Without a specific definition of success you could have a variety of different rankings, but I think the Swiss Federal Railways and the many non-Federal operations would be near the top. They mix express passenger, local passenger, through freight, and local freight on a physical plant which is tightly constrained by topography. I was once surprised to realize that of the four passenger lines serving Lucerne (from Basel, Zurich, Bern, and the St. Gotthard) all but one (Basel) are single track--the St. Gotthard line doesn't become double track for some distance south of Lucerne. Up until the completion of the St. Gotthard highway tunnel they also had to shoehorn in the auto-carrier trains from Goeschenen to Airolo (or wherever the southern terminal is). I was once told by a stationmaster at Zurich that owing to the complexity of their rail network their rule of thumb is that a significant delay (approaching 10 minutes or so) will cause cumulative delays that will reach the borders of Switzerland in four hours if they don't get a handle on it--so there is a culture throughout the country that delays must not happen, and when they do every effort is made to cut dwell time at each stop. If you can save 20 seconds at three stops you've gained back a minute; keep up the good work. "Late trains get later" is not the rule there. The passengers are entirely with it--it's not uncommon to see passengers running--running--along the platform to catch a delayed train because nobody wants to the last one aboard that everybody else had to wait for.
  by David Benton
I was thinking Switzerland must be up the op as far as punctuality goes , The only country that may be close is Japan.
Back in the 80's , I read of a Swiss single track line, that was handling more trains per hour than a convential double track automatic block line. I guess with close headways , and running meets you could do it , but it would require timing to the seconds.
  by andegold
What is with this persistent idea that passenger trains are covering their costs now? To say that Amtrak is covering its costs is one thing but it is deceptive at best. Amtrak could cover 100% of its costs and then some if it could get the states to pick up the bill. That doesn't make the train any more profitable than when Congress was covering the cost. The only metric that should be considered is actual farebox revenue. Source of subsidy, local, state, or federal shouldn't matter - it's all a direct subsidy. Yes, yes, all other forms of transport have government subsidy also. I'm not arguing they don't and I'm also not arguing that Amtrak shouldn't be subsidized - it's a public good and should be subsidized out of gas taxes because the more people that ride the rails the less money needs to be spent maintaining the roads. None of that changes the basic fact that if it doesn't come out of the passenger's wallet directly it's still a subsidy.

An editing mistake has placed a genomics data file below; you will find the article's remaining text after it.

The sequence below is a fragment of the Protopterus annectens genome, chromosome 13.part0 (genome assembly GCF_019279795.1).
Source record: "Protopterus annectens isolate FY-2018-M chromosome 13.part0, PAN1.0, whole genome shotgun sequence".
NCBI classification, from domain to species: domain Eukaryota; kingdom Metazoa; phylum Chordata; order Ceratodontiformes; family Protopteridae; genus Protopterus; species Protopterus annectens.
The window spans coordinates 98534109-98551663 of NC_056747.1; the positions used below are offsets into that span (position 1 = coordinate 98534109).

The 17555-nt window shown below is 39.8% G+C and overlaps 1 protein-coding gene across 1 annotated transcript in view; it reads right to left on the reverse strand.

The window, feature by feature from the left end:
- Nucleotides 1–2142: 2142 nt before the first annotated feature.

by trainviews
Switzerland is a really good candidate.

I would put Sweden in the running too.
The freight network is pretty robust, especially the iron ore transports from the mines in the far north. The run to the ports is relatively short though, so many tons but fewer ton-km. There's significant intermodal transports too and unlike the ore trains they generally run mixed in on some of the busiest passenger lines.

The winner however is the intercity passenger network. Ridership has doubled over the last 25 years and continue to grow at approx. 7 % a year. The state owns the rails, but the trains themselves are operating in a free market. National operator SJ is still dominant, but receives no subsidy for operations (a few trains to/in the sparsely populated far north might be the exception), and is able to finance new rolling stock themselves. On time performance is decent.

Local and commuter operations are subsidized/tendered out by regional authorities. The national government merely finances investments in the network itself, which on the other hand has been comprehensive, targeted and prioritized in a long term planning revised every five years or so. Severe capacity constraints have resulted in new tunneling in all three of the largest cities, Stockholm, Gothenburg and Malmö in the last decade and the first stretches of a new high speed network has started operating. All main lines are electrified and the state of repair is excellent.

Incidently the Swedish geography is maybe the European country mostly resembling a mini version of the US. The population density is almost the same (low), the population is very unevenly distributed with the bulk centered around the largest urban centres, all located in the southern third of the country and even there, there's long sparsly populated stretches in between them. The freight network is driven by a large mining industry with the main difference being that end destinations (ports) are reached within a few hundred miles. The same goes for many of the intermodals, though some run over land through Denmark.